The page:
But…the big Earth shattering but…is that The Day of the Doctor did some things that I am just not okay with. Things that I am angry about, not only from a silly fanboy “I don’t like where the show is going” standpoint but also in how it affects all the brilliance that has come before it. And they happened at the beginning and at the end, so we’re heading into SUPER SPOILER territory if you’ve somehow made it this far and have not seen the episode for yourself. You have been warned (twice).
I’ll start with the end, as it is the big one. After seeing the brilliant work of the Tennant and Smith Doctors in creating a peace between humans and Zygons, Hurt’s Doctor returns to his timeline to use the Moment to destroy Gallifrey and the Daleks to end the Time-War; confident in the knowledge that while his actions will doom his species, he will create a man whose brilliance, tenacity and remorse will go on to save countless other planets and peoples across the stars. I felt this moment was fantastic, as I had spent the entire episode a little frustrated that this newly introduced Time-War Doctor did not seem like the Doctor at all and was just a convenient ploy to temporarily make him a psychopath capable of such slaughter. But instead he was doing it for such a Doctor-ey reason: because it was the only way to save the innocent people of the universe. I was satisfied with that conclusion.
HOWEVER! Suddenly, the tenth and eleventh Doctors show up to offer moral support, and after some guilt tripping from Clara (the eleventh Doctor’s companion, I’ll get to her in a minute!!!!!) they form a plan to save Gallifrey from being destroyed. To cut a long complicated ramble short: they essentially use all three Doctor’s TARDIS’ (their time machine/spaceships) to communicate with all their other regenerations (including a future one, which was a bit awesome I will admit) and teleport Gallifrey into a another place and time and let the Dalek spaceships surrounding Gallifrey destroy each other. It was as ridiculous as it sounds, believe me. But the big kicker here is that this means that this is what always happened in the Time-War as the Doctor has often stated that this particular moment cannot be changed. How it happened is what happened and what always will happen. The Day of the Doctor explains this mismatch with past continuity away with the idea that as soon as Hurt Doctor and Tennant Doctor return to their respective timelines, they will forget that they saved Gallifrey and will go on thinking they committed genocide as they have always done until they become Smith’s Doctor and move forward knowing the truth.
What, the actual, hell?!
Doctor Who has now established that for the entire series (the rebooted series that is), all the beautiful, poignant moments in which the Doctor is regretful of his actions, or burning with rage at the prospect of others making the same choice (when he is really angry with himself); all these times that have been the most moving moments in my television watching life are based on a lie. For me, it not only puts concern onto the future of the Doctor character now that he is without regret and a big chunk of his tragedy, but it also cheapens what came before it. I know the writer (Steven Moffat, who I’m usually such a huge fan of) wanted to give the Doctor a great victory in his fiftieth anniversary, but this victory has done more harm than good, at least for me personally. All those amazing scenes of the Doctor’s remorse now have less meaning, and I don’t know if I can forgive it. If we weren’t on the verge of a new Doctor next year, and the opportunities for change that that brings (hopefully for the better), then I don’t know if I would continue to watch the show. Oh who am I kidding, I probably would still watch it but it would be in the hopes of it eventually redeeming itself after this and the Clara debacle of the last season.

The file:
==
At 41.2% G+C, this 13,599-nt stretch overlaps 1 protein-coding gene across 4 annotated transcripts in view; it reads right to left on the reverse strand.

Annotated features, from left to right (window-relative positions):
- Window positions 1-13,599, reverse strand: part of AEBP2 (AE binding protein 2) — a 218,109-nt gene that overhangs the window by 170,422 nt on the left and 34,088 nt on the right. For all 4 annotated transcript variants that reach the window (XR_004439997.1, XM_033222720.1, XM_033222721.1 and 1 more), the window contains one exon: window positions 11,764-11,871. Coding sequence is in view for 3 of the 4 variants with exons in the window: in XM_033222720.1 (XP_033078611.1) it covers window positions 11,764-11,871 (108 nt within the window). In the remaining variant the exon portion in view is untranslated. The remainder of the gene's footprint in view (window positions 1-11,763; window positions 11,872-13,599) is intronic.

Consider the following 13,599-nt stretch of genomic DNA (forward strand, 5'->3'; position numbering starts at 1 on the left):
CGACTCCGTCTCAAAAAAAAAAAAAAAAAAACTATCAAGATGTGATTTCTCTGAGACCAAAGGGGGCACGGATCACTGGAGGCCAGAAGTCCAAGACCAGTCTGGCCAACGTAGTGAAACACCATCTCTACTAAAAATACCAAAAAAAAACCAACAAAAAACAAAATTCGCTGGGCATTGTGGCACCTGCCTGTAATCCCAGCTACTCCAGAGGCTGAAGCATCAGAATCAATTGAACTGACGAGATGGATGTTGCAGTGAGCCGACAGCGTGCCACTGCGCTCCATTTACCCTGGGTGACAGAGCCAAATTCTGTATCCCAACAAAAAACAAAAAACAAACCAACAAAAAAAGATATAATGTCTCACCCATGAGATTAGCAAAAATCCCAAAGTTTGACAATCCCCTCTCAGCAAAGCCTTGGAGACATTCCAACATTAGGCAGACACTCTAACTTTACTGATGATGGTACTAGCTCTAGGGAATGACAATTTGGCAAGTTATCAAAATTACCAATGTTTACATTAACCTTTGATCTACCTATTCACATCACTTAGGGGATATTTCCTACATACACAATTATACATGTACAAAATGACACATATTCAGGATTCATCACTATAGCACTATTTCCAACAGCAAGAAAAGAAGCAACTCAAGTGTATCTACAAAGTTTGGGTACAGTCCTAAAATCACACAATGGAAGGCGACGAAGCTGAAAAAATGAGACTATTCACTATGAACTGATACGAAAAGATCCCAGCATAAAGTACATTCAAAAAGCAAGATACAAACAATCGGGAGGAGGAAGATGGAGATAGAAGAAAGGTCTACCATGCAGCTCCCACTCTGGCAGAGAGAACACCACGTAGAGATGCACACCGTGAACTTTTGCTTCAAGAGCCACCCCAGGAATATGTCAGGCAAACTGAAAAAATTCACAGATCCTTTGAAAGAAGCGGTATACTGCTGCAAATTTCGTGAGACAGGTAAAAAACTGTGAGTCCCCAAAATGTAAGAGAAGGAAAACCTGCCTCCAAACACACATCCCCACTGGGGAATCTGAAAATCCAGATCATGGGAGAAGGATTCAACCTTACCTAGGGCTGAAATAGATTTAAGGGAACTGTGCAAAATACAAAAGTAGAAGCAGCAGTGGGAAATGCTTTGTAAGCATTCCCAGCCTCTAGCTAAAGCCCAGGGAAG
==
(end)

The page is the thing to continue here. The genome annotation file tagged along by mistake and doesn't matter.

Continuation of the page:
Speaking of Clara, she was my last issue I had with The Day of the Doctor. This is an incredibly tiny nitpick that is probably irrelevant to the rest of you but it annoyed me so much I felt compelled to include it. Firstly, she didn’t die in the episode and leave the show forever but I was never really convinced the gods would favour me that much with this episode. But more to the point: at the beginning of The Day of the Doctor, Clara comes riding into the TARDIS on a motorcycle to meet the Doctor. They have a quick back and forth as they usually do, but then Clara closes the TARDIS doors by clicking her fingers. Now, the significance of clicking the TARDIS open/shut was established a while ago with the Doctor’s estranged wife (long story) telling him that her encounter with a future Doctor could do it, because he was so bonded with his TARDIS and was of such brilliance that the two of them were connected. The Doctor didn’t believe her and she sadly died later on, but at the end of that episode he strode up to his TARDIS and slowly raised his hand and clicked once. The TARDIS doors swung open, and it was amazing! There was such power in that moment, in such a simple act. And to see Clara, the most boring, two dimensional and worst companion (yes I’m calling it!) the Doctor has ever had just casually do the same thing was insulting to that amazing scene.
If you’ve actually made it this far without getting too frustrated with my nitpicky ranting, thanks for reading! I kind of failed at keeping it short didn’t I? I won’t bore you with a proper conclusion as I’m sure you already have an idea of my feelings. Hated the beginning and the ending, but quite enjoyed the middle. Now if you’ll excuse me, I’m going to go watch seasons one to six again to try and cement them as my memory of Doctor Who, hopefully untainted by this sudden reversal of the Time-War.
See you next time, with a more conventional movie I hope!